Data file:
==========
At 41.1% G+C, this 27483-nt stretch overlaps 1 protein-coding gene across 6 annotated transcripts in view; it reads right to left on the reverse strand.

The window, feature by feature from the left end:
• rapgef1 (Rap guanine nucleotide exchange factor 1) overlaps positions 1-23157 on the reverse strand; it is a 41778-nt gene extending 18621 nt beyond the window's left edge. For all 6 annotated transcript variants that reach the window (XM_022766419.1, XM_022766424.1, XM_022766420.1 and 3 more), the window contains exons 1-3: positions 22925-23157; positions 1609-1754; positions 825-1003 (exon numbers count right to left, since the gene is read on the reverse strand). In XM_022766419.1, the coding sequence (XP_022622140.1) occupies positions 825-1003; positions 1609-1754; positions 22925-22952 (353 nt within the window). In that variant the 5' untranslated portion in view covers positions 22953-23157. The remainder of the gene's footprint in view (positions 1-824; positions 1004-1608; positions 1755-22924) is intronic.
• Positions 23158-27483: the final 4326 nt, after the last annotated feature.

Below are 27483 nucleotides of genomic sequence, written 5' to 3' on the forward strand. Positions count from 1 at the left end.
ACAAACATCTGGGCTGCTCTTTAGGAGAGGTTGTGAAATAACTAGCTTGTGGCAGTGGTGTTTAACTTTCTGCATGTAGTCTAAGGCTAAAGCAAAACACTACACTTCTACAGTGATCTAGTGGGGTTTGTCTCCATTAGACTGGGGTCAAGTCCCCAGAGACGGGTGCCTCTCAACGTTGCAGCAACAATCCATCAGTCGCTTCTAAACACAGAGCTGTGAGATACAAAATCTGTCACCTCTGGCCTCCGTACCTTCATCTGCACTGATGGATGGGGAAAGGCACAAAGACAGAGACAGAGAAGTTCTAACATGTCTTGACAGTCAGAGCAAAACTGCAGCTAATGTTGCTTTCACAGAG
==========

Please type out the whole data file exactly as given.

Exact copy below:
At 41.1% G+C, this 27483-nt stretch overlaps 1 protein-coding gene across 6 annotated transcripts in view; it reads right to left on the reverse strand.

The window, feature by feature from the left end:
• rapgef1 (Rap guanine nucleotide exchange factor 1) overlaps positions 1-23157 on the reverse strand; it is a 41778-nt gene extending 18621 nt beyond the window's left edge. For all 6 annotated transcript variants that reach the window (XM_022766419.1, XM_022766424.1, XM_022766420.1 and 3 more), the window contains exons 1-3: positions 22925-23157; positions 1609-1754; positions 825-1003 (exon numbers count right to left, since the gene is read on the reverse strand). In XM_022766419.1, the coding sequence (XP_022622140.1) occupies positions 825-1003; positions 1609-1754; positions 22925-22952 (353 nt within the window). In that variant the 5' untranslated portion in view covers positions 22953-23157. The remainder of the gene's footprint in view (positions 1-824; positions 1004-1608; positions 1755-22924) is intronic.
• Positions 23158-27483: the final 4326 nt, after the last annotated feature.

Below are 27483 nucleotides of genomic sequence, written 5' to 3' on the forward strand. Positions count from 1 at the left end.
ACAAACATCTGGGCTGCTCTTTAGGAGAGGTTGTGAAATAACTAGCTTGTGGCAGTGGTGTTTAACTTTCTGCATGTAGTCTAAGGCTAAAGCAAAACACTACACTTCTACAGTGATCTAGTGGGGTTTGTCTCCATTAGACTGGGGTCAAGTCCCCAGAGACGGGTGCCTCTCAACGTTGCAGCAACAATCCATCAGTCGCTTCTAAACACAGAGCTGTGAGATACAAAATCTGTCACCTCTGGCCTCCGTACCTTCATCTGCACTGATGGATGGGGAAAGGCACAAAGACAGAGACAGAGAAGTTCTAACATGTCTTGACAGTCAGAGCAAAACTGCAGCTAATGTTGCTTTCACAGAG